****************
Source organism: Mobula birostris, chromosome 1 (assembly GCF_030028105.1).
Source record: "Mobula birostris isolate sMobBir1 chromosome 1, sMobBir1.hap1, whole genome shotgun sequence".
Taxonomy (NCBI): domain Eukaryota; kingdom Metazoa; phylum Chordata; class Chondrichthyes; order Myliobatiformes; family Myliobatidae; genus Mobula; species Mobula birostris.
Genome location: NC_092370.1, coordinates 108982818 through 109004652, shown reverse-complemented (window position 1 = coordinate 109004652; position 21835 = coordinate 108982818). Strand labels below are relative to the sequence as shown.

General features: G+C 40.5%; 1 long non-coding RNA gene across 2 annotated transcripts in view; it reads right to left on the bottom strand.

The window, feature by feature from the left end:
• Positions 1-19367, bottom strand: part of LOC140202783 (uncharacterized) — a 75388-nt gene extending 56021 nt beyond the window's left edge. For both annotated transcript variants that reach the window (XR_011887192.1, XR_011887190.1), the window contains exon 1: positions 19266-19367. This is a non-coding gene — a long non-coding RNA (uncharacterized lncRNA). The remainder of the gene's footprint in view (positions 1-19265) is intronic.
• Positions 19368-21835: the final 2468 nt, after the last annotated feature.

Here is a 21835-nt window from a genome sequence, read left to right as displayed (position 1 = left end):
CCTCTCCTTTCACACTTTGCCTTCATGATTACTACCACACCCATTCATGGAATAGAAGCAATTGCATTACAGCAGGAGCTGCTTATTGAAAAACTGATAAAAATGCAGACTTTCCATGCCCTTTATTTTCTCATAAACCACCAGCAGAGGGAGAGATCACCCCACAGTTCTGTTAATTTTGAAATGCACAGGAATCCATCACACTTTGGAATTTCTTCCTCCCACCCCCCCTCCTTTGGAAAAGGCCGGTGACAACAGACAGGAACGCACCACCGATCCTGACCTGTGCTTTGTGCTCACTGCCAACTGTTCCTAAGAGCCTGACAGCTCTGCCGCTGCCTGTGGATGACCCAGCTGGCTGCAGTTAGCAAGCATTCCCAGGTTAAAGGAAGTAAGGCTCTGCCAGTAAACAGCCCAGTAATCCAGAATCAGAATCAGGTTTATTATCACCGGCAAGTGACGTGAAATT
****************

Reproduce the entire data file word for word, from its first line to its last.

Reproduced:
Source organism: Mobula birostris, chromosome 1 (assembly GCF_030028105.1).
Source record: "Mobula birostris isolate sMobBir1 chromosome 1, sMobBir1.hap1, whole genome shotgun sequence".
Taxonomy (NCBI): domain Eukaryota; kingdom Metazoa; phylum Chordata; class Chondrichthyes; order Myliobatiformes; family Myliobatidae; genus Mobula; species Mobula birostris.
Genome location: NC_092370.1, coordinates 108982818 through 109004652, shown reverse-complemented (window position 1 = coordinate 109004652; position 21835 = coordinate 108982818). Strand labels below are relative to the sequence as shown.

General features: G+C 40.5%; 1 long non-coding RNA gene across 2 annotated transcripts in view; it reads right to left on the bottom strand.

The window, feature by feature from the left end:
• Positions 1-19367, bottom strand: part of LOC140202783 (uncharacterized) — a 75388-nt gene extending 56021 nt beyond the window's left edge. For both annotated transcript variants that reach the window (XR_011887192.1, XR_011887190.1), the window contains exon 1: positions 19266-19367. This is a non-coding gene — a long non-coding RNA (uncharacterized lncRNA). The remainder of the gene's footprint in view (positions 1-19265) is intronic.
• Positions 19368-21835: the final 2468 nt, after the last annotated feature.

Here is a 21835-nt window from a genome sequence, read left to right as displayed (position 1 = left end):
CCTCTCCTTTCACACTTTGCCTTCATGATTACTACCACACCCATTCATGGAATAGAAGCAATTGCATTACAGCAGGAGCTGCTTATTGAAAAACTGATAAAAATGCAGACTTTCCATGCCCTTTATTTTCTCATAAACCACCAGCAGAGGGAGAGATCACCCCACAGTTCTGTTAATTTTGAAATGCACAGGAATCCATCACACTTTGGAATTTCTTCCTCCCACCCCCCCTCCTTTGGAAAAGGCCGGTGACAACAGACAGGAACGCACCACCGATCCTGACCTGTGCTTTGTGCTCACTGCCAACTGTTCCTAAGAGCCTGACAGCTCTGCCGCTGCCTGTGGATGACCCAGCTGGCTGCAGTTAGCAAGCATTCCCAGGTTAAAGGAAGTAAGGCTCTGCCAGTAAACAGCCCAGTAATCCAGAATCAGAATCAGGTTTATTATCACCGGCAAGTGACGTGAAATT